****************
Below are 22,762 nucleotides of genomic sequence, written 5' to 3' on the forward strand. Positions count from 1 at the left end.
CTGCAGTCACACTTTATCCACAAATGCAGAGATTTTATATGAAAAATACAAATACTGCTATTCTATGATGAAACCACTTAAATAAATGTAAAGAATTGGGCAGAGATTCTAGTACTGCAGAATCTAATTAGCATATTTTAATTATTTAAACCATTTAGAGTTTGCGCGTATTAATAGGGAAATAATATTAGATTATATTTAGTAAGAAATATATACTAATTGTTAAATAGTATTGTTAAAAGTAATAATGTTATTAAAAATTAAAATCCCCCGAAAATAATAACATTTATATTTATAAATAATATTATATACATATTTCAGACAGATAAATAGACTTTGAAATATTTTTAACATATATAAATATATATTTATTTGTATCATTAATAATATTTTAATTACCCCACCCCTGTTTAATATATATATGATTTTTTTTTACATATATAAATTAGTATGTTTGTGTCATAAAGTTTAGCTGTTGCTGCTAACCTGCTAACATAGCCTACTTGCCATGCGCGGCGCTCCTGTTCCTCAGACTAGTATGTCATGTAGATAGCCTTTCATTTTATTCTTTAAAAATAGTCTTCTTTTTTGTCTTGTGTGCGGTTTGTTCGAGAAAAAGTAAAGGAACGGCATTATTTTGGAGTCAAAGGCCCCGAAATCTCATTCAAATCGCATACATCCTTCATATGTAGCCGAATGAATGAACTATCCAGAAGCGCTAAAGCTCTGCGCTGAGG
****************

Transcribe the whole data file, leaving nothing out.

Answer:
Below are 22,762 nucleotides of genomic sequence, written 5' to 3' on the forward strand. Positions count from 1 at the left end.
CTGCAGTCACACTTTATCCACAAATGCAGAGATTTTATATGAAAAATACAAATACTGCTATTCTATGATGAAACCACTTAAATAAATGTAAAGAATTGGGCAGAGATTCTAGTACTGCAGAATCTAATTAGCATATTTTAATTATTTAAACCATTTAGAGTTTGCGCGTATTAATAGGGAAATAATATTAGATTATATTTAGTAAGAAATATATACTAATTGTTAAATAGTATTGTTAAAAGTAATAATGTTATTAAAAATTAAAATCCCCCGAAAATAATAACATTTATATTTATAAATAATATTATATACATATTTCAGACAGATAAATAGACTTTGAAATATTTTTAACATATATAAATATATATTTATTTGTATCATTAATAATATTTTAATTACCCCACCCCTGTTTAATATATATATGATTTTTTTTTACATATATAAATTAGTATGTTTGTGTCATAAAGTTTAGCTGTTGCTGCTAACCTGCTAACATAGCCTACTTGCCATGCGCGGCGCTCCTGTTCCTCAGACTAGTATGTCATGTAGATAGCCTTTCATTTTATTCTTTAAAAATAGTCTTCTTTTTTGTCTTGTGTGCGGTTTGTTCGAGAAAAAGTAAAGGAACGGCATTATTTTGGAGTCAAAGGCCCCGAAATCTCATTCAAATCGCATACATCCTTCATATGTAGCCGAATGAATGAACTATCCAGAAGCGCTAAAGCTCTGCGCTGAGG